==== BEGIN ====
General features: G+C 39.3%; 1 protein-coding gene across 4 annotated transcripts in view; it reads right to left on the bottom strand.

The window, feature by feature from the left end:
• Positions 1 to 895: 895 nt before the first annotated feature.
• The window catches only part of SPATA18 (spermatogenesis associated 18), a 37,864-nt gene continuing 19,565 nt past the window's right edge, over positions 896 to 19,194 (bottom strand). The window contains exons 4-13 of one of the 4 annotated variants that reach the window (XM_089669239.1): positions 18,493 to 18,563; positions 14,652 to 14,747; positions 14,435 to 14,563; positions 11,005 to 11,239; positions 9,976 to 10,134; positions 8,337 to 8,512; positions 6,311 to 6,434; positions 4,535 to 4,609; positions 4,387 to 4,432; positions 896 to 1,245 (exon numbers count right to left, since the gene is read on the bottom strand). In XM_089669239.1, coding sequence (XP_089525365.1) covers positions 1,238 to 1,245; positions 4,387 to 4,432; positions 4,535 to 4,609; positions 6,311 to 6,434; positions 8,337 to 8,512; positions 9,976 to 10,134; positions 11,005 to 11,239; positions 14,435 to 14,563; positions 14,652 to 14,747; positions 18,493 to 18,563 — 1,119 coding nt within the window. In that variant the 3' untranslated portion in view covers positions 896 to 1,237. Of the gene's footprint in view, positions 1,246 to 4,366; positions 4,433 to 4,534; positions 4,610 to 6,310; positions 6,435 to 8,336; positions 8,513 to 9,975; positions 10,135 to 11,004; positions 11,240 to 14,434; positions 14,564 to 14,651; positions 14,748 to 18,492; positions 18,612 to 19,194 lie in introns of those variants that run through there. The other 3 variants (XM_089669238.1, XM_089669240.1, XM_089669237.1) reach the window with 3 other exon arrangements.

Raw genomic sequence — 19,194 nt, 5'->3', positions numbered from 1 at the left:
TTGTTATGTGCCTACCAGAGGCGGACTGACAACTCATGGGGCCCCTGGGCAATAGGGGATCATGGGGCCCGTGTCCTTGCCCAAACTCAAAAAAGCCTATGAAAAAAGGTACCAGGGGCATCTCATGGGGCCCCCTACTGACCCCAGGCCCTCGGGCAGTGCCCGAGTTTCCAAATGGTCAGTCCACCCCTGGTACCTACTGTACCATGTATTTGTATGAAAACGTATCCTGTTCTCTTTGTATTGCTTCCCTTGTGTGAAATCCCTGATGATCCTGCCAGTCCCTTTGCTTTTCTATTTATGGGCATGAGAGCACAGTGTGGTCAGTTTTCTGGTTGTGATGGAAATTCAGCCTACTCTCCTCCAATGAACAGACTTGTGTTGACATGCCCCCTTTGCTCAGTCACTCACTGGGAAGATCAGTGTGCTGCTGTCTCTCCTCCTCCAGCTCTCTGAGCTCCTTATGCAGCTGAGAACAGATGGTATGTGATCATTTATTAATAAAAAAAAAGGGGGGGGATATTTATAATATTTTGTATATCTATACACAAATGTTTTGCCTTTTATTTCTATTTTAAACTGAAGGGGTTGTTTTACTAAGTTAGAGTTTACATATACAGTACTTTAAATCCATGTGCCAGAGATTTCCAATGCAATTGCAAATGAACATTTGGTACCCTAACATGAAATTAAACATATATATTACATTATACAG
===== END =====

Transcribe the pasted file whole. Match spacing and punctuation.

General features: G+C 39.3%; 1 protein-coding gene across 4 annotated transcripts in view; it reads right to left on the bottom strand.

The window, feature by feature from the left end:
• Positions 1 to 895: 895 nt before the first annotated feature.
• The window catches only part of SPATA18 (spermatogenesis associated 18), a 37,864-nt gene continuing 19,565 nt past the window's right edge, over positions 896 to 19,194 (bottom strand). The window contains exons 4-13 of one of the 4 annotated variants that reach the window (XM_089669239.1): positions 18,493 to 18,563; positions 14,652 to 14,747; positions 14,435 to 14,563; positions 11,005 to 11,239; positions 9,976 to 10,134; positions 8,337 to 8,512; positions 6,311 to 6,434; positions 4,535 to 4,609; positions 4,387 to 4,432; positions 896 to 1,245 (exon numbers count right to left, since the gene is read on the bottom strand). In XM_089669239.1, coding sequence (XP_089525365.1) covers positions 1,238 to 1,245; positions 4,387 to 4,432; positions 4,535 to 4,609; positions 6,311 to 6,434; positions 8,337 to 8,512; positions 9,976 to 10,134; positions 11,005 to 11,239; positions 14,435 to 14,563; positions 14,652 to 14,747; positions 18,493 to 18,563 — 1,119 coding nt within the window. In that variant the 3' untranslated portion in view covers positions 896 to 1,237. Of the gene's footprint in view, positions 1,246 to 4,366; positions 4,433 to 4,534; positions 4,610 to 6,310; positions 6,435 to 8,336; positions 8,513 to 9,975; positions 10,135 to 11,004; positions 11,240 to 14,434; positions 14,564 to 14,651; positions 14,748 to 18,492; positions 18,612 to 19,194 lie in introns of those variants that run through there. The other 3 variants (XM_089669238.1, XM_089669240.1, XM_089669237.1) reach the window with 3 other exon arrangements.

Raw genomic sequence — 19,194 nt, 5'->3', positions numbered from 1 at the left:
TTGTTATGTGCCTACCAGAGGCGGACTGACAACTCATGGGGCCCCTGGGCAATAGGGGATCATGGGGCCCGTGTCCTTGCCCAAACTCAAAAAAGCCTATGAAAAAAGGTACCAGGGGCATCTCATGGGGCCCCCTACTGACCCCAGGCCCTCGGGCAGTGCCCGAGTTTCCAAATGGTCAGTCCACCCCTGGTACCTACTGTACCATGTATTTGTATGAAAACGTATCCTGTTCTCTTTGTATTGCTTCCCTTGTGTGAAATCCCTGATGATCCTGCCAGTCCCTTTGCTTTTCTATTTATGGGCATGAGAGCACAGTGTGGTCAGTTTTCTGGTTGTGATGGAAATTCAGCCTACTCTCCTCCAATGAACAGACTTGTGTTGACATGCCCCCTTTGCTCAGTCACTCACTGGGAAGATCAGTGTGCTGCTGTCTCTCCTCCTCCAGCTCTCTGAGCTCCTTATGCAGCTGAGAACAGATGGTATGTGATCATTTATTAATAAAAAAAAAGGGGGGGGATATTTATAATATTTTGTATATCTATACACAAATGTTTTGCCTTTTATTTCTATTTTAAACTGAAGGGGTTGTTTTACTAAGTTAGAGTTTACATATACAGTACTTTAAATCCATGTGCCAGAGATTTCCAATGCAATTGCAAATGAACATTTGGTACCCTAACATGAAATTAAACATATATATTACATTATACAG